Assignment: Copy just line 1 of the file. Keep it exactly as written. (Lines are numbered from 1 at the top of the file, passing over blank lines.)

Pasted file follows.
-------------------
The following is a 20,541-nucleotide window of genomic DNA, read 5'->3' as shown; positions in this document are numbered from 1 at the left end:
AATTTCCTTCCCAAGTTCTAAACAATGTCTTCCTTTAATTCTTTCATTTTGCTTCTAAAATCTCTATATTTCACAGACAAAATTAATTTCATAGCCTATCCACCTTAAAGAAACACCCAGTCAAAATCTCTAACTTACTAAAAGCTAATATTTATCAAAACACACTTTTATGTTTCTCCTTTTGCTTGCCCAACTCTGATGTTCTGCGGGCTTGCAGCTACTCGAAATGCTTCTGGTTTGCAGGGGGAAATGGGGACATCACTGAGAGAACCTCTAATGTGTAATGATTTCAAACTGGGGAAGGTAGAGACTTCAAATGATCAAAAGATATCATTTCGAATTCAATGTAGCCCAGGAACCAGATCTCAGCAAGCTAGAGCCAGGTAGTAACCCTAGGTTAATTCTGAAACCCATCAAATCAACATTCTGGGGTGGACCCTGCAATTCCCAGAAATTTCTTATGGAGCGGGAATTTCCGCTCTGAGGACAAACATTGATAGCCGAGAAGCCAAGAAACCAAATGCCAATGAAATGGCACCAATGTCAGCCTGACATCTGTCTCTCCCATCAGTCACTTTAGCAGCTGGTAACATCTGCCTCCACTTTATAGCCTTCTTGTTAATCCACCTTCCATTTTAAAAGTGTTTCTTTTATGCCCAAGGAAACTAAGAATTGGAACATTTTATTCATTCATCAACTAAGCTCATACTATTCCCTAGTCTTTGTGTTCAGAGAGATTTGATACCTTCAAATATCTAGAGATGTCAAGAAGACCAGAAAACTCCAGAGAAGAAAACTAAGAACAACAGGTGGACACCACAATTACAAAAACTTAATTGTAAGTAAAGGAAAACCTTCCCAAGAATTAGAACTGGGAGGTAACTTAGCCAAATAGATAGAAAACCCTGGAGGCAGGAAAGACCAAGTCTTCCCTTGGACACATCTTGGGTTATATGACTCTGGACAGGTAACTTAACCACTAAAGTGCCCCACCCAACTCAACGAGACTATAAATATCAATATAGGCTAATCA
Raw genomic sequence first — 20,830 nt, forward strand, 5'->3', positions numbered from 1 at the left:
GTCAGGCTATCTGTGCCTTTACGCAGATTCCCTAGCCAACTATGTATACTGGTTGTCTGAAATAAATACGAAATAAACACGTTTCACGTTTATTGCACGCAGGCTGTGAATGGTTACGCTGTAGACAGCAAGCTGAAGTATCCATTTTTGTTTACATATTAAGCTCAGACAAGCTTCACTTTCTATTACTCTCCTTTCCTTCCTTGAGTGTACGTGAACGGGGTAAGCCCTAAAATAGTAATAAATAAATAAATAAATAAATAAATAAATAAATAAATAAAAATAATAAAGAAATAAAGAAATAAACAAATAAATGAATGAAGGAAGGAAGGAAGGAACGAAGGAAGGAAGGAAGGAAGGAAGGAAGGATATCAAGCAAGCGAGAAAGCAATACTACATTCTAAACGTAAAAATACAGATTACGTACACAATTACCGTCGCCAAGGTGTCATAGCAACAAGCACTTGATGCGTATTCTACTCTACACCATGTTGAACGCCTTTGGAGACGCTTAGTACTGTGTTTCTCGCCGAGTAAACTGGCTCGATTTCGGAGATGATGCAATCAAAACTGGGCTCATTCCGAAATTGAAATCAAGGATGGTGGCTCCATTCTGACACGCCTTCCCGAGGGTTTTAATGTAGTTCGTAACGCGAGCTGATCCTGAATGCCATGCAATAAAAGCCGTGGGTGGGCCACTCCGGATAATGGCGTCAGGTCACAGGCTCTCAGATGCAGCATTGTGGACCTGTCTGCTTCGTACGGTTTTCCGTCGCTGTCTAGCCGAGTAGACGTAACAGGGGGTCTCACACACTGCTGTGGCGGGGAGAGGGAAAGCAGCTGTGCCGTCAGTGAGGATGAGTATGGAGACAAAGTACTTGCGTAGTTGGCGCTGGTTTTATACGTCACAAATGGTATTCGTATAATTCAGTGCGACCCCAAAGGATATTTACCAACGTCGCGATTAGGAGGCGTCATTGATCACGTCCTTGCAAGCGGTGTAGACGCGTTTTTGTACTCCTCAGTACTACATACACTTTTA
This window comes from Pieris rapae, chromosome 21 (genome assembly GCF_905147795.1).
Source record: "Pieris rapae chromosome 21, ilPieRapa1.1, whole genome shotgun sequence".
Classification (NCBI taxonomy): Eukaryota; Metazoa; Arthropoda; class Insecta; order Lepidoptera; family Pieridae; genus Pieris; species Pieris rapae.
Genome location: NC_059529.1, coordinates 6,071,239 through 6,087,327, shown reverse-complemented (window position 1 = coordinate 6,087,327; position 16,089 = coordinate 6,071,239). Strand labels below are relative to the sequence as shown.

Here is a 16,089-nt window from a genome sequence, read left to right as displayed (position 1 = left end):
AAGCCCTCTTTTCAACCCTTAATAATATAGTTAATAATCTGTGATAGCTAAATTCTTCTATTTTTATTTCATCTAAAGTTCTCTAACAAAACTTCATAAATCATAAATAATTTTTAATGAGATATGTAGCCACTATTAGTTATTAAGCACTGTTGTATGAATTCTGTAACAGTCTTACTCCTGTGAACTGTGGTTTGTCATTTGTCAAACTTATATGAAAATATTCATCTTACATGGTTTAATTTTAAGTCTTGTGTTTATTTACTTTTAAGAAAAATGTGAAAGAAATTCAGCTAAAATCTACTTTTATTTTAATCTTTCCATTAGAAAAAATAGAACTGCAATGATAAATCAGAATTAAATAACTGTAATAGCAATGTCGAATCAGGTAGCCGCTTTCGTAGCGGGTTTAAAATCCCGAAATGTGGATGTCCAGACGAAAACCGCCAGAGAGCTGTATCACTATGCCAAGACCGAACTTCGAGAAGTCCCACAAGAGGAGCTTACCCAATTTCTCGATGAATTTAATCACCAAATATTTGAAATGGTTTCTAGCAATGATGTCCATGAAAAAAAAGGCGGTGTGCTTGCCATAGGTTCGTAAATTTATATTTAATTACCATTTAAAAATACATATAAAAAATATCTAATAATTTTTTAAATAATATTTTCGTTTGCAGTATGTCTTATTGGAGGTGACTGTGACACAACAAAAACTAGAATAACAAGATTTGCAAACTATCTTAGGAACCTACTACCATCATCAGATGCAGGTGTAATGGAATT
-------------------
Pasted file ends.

The following is a 20,541-nucleotide window of genomic DNA, read 5'->3' as shown; positions in this document are numbered from 1 at the left end: